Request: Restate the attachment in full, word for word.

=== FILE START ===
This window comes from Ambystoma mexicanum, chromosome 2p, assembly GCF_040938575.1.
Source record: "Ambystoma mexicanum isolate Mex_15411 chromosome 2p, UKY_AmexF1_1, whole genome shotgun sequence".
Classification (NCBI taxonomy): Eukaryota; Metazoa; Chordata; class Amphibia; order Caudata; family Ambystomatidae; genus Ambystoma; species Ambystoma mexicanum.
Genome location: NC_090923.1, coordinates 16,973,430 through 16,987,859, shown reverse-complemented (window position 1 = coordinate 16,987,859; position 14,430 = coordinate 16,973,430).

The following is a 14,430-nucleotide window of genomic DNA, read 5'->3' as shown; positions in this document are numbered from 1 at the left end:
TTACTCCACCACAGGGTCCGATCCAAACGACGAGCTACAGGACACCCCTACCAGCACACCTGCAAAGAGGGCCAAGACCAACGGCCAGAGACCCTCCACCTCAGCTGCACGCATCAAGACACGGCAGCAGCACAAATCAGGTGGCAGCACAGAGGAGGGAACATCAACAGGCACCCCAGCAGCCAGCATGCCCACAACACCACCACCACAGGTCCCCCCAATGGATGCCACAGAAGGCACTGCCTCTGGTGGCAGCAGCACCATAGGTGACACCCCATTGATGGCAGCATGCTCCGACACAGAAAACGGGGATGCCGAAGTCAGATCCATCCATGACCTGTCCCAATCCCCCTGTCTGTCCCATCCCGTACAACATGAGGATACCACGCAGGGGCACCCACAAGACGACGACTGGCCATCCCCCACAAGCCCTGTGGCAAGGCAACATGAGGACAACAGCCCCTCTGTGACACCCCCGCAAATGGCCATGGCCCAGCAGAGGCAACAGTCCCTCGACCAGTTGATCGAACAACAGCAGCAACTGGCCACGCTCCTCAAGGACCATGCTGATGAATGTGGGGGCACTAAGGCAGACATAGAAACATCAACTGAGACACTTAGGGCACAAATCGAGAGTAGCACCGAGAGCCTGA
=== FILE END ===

This window comes from Ambystoma mexicanum, chromosome 2p, assembly GCF_040938575.1.
Source record: "Ambystoma mexicanum isolate Mex_15411 chromosome 2p, UKY_AmexF1_1, whole genome shotgun sequence".
Classification (NCBI taxonomy): Eukaryota; Metazoa; Chordata; class Amphibia; order Caudata; family Ambystomatidae; genus Ambystoma; species Ambystoma mexicanum.
Genome location: NC_090923.1, coordinates 16,973,430 through 16,987,859, shown reverse-complemented (window position 1 = coordinate 16,987,859; position 14,430 = coordinate 16,973,430).

The following is a 14,430-nucleotide window of genomic DNA, read 5'->3' as shown; positions in this document are numbered from 1 at the left end:
TTACTCCACCACAGGGTCCGATCCAAACGACGAGCTACAGGACACCCCTACCAGCACACCTGCAAAGAGGGCCAAGACCAACGGCCAGAGACCCTCCACCTCAGCTGCACGCATCAAGACACGGCAGCAGCACAAATCAGGTGGCAGCACAGAGGAGGGAACATCAACAGGCACCCCAGCAGCCAGCATGCCCACAACACCACCACCACAGGTCCCCCCAATGGATGCCACAGAAGGCACTGCCTCTGGTGGCAGCAGCACCATAGGTGACACCCCATTGATGGCAGCATGCTCCGACACAGAAAACGGGGATGCCGAAGTCAGATCCATCCATGACCTGTCCCAATCCCCCTGTCTGTCCCATCCCGTACAACATGAGGATACCACGCAGGGGCACCCACAAGACGACGACTGGCCATCCCCCACAAGCCCTGTGGCAAGGCAACATGAGGACAACAGCCCCTCTGTGACACCCCCGCAAATGGCCATGGCCCAGCAGAGGCAACAGTCCCTCGACCAGTTGATCGAACAACAGCAGCAACTGGCCACGCTCCTCAAGGACCATGCTGATGAATGTGGGGGCACTAAGGCAGACATAGAAACATCAACTGAGACACTTAGGGCACAAATCGAGAGTAGCACCGAGAGCCTGA